At 86, Brazilian composer Hermeto Pascoal continues to gloriously defy music genres

Bandmate Jovino Santos Neto claims Pascoal would doubtless be a Guinness World Records holder if his oeuvre could be accurately quantified, as he is, even at 86, constantly churning out new works.

SHARE At 86, Brazilian composer Hermeto Pascoal continues to gloriously defy music genres
André Marques (from left), Fabio Pascoal, Jota Pê, Hermeto Pascoal, Itiberê Zwarg and Ajurinã Zwarg. 

Hermeto Pascoal (center) and his band: André Marques (from left), Fabio Pascoal, Jota Pê, Itiberê Zwarg and Ajurinã Zwarg.

Gabriel Qu

There are musicians and then “meta-musicians” — those beyond professional tropes, who live and breathe what they do, fostering a family of dedicated disciples. This rarified breed includes such “larger than life” personas, occupying distinct self-styled genres, as Sun Ra, Fela Kuti, Lee Perry, George Clinton and Frank Zappa.

Brazilian multi-instrumentalist Hermeto Pascoal might possess something of Zappa’s zaniness, virtuosity, melodic idiosyncrasy and oddball humor but occupies a class entirely his own. Miles Davis recognized that, inviting the diminutive musical Merlin to record several enigmatic ballads on “Live/Evil” (1970), to which Pascoal contributed vocals, whistles, drums and electric piano, sharing the Columbia studio with burgeoning jazz/rock fusion pioneers Joe Zawinul, Herbie Hancock and Chick Corea.

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Hermeto Pascoal y Grupo
With: Angel Bat Dawid and her band

When: 8 p.m. May 23

Where: Thalia Hall, 1807 S. Allport St.

Tickets: $32; 17+over

Info: thaliahallchicago.com

Born albino, sensitive to extreme heat in the tobacco plantation region of his native northeastern Brazil, Pascoal wasn’t fit for farming and spent his formative years mastering his father’s “orto baixos,” a small button accordion. Prior to that, boundless curiosity for sound saw him fashion a flute from a pumpkin stem and jam with birds and frogs, delight in the music of splashing water, or the clanging of metal left around by his blacksmith grandfather.

His accordion skills however found him work in Recife and then Sao Paulo, where he connected with Elis Regina and Edu Lobo, among other influential artists, and eventually compatriot percussionist Airto Moreira in the U.S., before he resettled in the Jabour neighborhood of Rio de Janeiro.

Hankus Netsky, co-chair of Contemporary Musical Arts at the New England Conservatory (where Pascoal received an honorary doctorate in 2017), recently recalled revelations during Pascoal’s storied visit in the late 1980s.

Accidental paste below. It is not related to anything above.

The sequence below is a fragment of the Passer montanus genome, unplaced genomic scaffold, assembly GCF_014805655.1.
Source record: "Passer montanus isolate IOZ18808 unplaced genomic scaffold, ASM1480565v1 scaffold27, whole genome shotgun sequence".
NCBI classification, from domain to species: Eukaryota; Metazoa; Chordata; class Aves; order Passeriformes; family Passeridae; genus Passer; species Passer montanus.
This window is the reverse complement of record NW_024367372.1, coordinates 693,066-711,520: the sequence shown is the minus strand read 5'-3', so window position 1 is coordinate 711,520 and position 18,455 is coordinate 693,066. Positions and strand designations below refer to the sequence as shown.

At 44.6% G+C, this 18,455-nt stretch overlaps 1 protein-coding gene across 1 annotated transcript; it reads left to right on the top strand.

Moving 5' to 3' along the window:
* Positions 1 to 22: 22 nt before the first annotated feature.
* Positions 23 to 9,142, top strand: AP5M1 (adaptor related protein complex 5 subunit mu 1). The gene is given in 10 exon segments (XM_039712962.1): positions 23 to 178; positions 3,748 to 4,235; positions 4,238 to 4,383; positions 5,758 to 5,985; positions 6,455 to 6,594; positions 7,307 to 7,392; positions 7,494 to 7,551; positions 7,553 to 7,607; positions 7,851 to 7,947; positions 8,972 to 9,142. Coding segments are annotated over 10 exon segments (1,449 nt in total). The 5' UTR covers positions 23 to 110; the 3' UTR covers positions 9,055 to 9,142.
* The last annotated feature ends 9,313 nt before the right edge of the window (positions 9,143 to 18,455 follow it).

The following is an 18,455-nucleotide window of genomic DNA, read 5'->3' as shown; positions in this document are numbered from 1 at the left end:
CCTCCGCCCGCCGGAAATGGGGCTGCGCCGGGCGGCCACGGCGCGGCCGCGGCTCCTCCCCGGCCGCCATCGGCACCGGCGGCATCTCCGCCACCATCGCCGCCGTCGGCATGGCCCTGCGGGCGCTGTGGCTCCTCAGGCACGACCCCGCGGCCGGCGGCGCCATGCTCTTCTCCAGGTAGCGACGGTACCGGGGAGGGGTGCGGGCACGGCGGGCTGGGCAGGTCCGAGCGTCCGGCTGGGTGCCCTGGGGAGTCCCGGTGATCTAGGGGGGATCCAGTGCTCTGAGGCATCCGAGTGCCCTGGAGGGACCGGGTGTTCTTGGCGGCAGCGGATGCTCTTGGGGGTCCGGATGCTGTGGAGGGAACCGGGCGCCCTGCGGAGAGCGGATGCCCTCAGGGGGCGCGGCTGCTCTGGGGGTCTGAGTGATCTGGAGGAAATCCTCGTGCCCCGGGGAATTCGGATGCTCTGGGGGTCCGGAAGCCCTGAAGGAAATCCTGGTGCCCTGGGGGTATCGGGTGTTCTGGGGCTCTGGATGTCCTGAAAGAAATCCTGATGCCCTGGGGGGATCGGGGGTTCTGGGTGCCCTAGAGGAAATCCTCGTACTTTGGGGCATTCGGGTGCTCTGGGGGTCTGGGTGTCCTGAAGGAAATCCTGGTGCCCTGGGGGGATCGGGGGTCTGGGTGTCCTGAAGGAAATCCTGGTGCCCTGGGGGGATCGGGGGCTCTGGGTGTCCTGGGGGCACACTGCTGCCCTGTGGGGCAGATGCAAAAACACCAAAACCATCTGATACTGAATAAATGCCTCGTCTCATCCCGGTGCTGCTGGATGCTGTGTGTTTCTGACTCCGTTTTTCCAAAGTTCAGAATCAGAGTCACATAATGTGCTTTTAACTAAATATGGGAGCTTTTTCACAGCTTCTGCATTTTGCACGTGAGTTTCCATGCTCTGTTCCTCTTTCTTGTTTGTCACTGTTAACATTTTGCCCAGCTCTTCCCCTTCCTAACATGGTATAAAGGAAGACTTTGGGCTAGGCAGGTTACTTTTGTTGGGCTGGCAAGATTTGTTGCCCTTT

“At one point Jovino Santos Neto (Pascoal’s past bandmember and ongoing archivist/musical translator/conductor/producer) banged two rocks together and said, ‘when someone does that, normal people and most musicians just hear a noise, but Hermeto hears a chord.’ Hermeto went to the piano and played precisely the 10-note chord that duplicated the sound the rocks made!”

Though a savant with acute vision deficiency, (his optical nerves are twisted, rendering him legally blind), Pascoal writes and orchestrates his myriad compositions using meticulous notation, often holding his nose close to the writing surface, be it napkin or brickwork.

“We took him to a Brazilian restaurant,” recalls Netsky, “We noticed he seemed to be scribbling on his placemat. Upon closer examination, he was actually composing. Minutes later, when the attractive waitress came to take our order, through Jovino, he told her that he had no idea what he wanted to eat — but gifted her the placemat, the piece he had composed dedicated to her.”

Santos Neto claims Pascoal would doubtless be a Guinness World Records holder if his oeuvre could be accurately quantified, as he is, even at 86, constantly churning out new works.

In 1996 his “Calendário do som,” a composition for every day of the year, alone yielded 414 pages of music and he’s routinely giving his loyal bandmates — bassist Itibere Zwarg, drummer Ajurinã Zwarg, pianist André Marques and saxophonist/flatuist Jota Pê, plus Fabio, his sixty-year-old son who plays percussion — fresh, complex pieces to shed.

Pascoal has historically played all the saxophones and assorted brass instruments, not to mention a kettle with a trumpet mouthpiece (using a pot lid as a mute). He’s also deployed vintage sewing machines, hubcaps, saws and auto springs, even featured pigs on his key recording “Slaves Mass” (1977). Additionally he performs on guitar, melodica and flute. Extended techniques on the latter recall another blind genius, Rahsaan Roland Kirk, often sidelined as a sideshow act, but Pascoal doesn’t receive music pedantically and has never owned a record player.

“Correlation doesn’t mean causation,” asserts Santos Neto, regarding the maestro’s supposed influences. Elements of folkloric frevo, xaxado and forro mingle with jazz and rock but a listen to the current sextet’s insanely tight, yet wildly frenetic No Mundo dos Sons (‘In the World of Sounds,’ 2017) will convince even the most casual listener: this is music like no other.

“Hermeto’s imagination is like a fountain,” marvels Santos Neto, who will reconnect with the group in Seattle, after the tour encompasses another honorary degree ceremony for their leader at Juilliard in New York City on May 20. “It’ll probably take 50 years — generations! —to fully appreciate Hermeto’s legacy. It’s his gift for the future.”

But, he cautions, “The band is intense; it’s like drinking from a fire hose!”

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